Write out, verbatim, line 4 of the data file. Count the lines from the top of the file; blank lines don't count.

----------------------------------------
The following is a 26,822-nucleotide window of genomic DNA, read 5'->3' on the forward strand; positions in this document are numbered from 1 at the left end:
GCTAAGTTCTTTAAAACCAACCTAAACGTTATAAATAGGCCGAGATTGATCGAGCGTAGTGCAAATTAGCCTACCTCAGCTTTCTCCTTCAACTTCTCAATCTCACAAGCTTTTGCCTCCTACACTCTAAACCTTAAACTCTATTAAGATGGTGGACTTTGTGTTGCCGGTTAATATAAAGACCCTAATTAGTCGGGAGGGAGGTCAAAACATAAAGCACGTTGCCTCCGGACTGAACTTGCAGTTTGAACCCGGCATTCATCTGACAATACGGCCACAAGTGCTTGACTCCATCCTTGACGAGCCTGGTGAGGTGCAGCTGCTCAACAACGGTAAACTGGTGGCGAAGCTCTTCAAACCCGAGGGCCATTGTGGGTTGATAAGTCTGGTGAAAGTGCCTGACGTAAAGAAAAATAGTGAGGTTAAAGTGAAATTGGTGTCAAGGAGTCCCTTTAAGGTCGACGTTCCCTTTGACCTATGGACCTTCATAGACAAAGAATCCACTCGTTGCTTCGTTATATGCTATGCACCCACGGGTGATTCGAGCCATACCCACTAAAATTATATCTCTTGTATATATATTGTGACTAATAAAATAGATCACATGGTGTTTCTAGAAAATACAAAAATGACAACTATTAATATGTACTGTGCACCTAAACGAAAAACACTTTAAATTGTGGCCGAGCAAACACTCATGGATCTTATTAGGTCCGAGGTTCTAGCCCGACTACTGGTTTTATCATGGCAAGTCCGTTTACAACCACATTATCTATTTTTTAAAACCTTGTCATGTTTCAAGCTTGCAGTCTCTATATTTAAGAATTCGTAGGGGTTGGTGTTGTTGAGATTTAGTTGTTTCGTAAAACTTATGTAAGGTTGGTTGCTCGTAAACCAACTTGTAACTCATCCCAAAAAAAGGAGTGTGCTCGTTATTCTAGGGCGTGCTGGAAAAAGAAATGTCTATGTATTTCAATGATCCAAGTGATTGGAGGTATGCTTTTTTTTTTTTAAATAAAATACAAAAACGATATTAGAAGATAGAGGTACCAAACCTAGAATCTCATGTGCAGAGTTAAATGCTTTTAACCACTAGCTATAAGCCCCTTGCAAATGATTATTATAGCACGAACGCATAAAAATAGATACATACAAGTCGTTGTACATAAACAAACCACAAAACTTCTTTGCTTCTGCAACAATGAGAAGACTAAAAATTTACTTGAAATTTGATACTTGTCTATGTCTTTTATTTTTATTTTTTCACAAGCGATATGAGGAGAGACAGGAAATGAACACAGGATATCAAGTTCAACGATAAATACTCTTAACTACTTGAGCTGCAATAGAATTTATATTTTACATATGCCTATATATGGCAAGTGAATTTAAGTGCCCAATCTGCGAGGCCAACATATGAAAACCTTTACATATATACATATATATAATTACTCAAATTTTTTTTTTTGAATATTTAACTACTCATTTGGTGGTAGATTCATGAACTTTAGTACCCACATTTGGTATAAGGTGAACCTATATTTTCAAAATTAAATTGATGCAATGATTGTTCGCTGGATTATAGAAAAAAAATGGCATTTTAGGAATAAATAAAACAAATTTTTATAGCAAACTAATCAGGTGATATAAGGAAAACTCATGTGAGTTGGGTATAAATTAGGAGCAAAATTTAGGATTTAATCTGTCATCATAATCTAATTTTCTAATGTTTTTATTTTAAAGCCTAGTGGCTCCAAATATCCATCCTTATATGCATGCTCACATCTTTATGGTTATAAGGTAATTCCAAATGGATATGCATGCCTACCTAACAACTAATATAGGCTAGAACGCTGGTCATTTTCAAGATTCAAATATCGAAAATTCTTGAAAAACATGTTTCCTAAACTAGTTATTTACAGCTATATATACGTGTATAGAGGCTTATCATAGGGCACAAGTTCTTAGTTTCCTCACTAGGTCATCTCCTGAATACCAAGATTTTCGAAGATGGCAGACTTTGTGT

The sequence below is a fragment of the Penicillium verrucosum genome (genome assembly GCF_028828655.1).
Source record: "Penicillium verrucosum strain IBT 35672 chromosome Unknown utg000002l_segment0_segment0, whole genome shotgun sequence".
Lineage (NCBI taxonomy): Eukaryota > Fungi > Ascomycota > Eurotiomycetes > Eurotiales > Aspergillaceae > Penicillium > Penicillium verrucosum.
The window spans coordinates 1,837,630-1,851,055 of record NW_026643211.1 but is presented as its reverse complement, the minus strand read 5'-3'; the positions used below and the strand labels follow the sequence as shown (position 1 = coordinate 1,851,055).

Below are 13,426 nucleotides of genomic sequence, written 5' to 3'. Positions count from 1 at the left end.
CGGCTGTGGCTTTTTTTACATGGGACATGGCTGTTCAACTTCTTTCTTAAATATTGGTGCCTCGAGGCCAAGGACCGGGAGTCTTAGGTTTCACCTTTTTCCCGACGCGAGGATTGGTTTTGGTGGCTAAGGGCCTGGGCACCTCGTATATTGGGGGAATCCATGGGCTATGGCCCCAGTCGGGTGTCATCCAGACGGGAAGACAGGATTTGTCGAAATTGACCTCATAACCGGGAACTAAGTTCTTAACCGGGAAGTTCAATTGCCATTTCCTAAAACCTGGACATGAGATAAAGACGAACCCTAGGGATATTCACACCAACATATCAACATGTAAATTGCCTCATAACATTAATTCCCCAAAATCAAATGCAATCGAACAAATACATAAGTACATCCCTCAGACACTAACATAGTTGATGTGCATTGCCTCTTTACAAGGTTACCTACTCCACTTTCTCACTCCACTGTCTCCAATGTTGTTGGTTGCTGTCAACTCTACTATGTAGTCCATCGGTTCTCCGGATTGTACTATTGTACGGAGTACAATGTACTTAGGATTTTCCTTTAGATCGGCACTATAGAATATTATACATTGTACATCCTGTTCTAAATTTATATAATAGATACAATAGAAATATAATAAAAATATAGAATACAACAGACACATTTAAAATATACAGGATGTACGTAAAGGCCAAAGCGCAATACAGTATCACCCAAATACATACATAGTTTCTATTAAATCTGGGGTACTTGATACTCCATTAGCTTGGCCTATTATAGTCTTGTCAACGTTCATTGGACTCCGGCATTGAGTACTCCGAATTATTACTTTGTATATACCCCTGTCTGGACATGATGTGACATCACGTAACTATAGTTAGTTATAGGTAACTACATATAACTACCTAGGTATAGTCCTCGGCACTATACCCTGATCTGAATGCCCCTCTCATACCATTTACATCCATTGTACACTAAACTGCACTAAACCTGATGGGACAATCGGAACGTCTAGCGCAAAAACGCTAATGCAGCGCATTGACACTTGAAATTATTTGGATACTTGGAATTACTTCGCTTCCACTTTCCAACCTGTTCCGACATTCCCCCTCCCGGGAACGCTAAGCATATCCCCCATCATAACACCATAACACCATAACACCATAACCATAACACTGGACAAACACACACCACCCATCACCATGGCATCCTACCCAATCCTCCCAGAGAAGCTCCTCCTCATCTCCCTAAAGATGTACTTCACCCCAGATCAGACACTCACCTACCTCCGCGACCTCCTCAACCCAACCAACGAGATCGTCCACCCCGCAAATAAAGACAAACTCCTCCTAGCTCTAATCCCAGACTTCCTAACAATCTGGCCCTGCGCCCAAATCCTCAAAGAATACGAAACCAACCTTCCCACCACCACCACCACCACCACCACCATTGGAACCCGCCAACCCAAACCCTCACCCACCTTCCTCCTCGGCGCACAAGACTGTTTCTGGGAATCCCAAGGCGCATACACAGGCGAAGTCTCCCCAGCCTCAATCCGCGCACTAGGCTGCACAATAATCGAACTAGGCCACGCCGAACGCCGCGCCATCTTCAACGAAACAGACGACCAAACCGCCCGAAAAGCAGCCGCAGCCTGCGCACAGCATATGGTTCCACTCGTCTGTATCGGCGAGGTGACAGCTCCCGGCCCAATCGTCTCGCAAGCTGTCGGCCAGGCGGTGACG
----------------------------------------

Source record: "Penicillium verrucosum strain IBT 35672 chromosome Unknown utg000002l_segment0_segment0, whole genome shotgun sequence".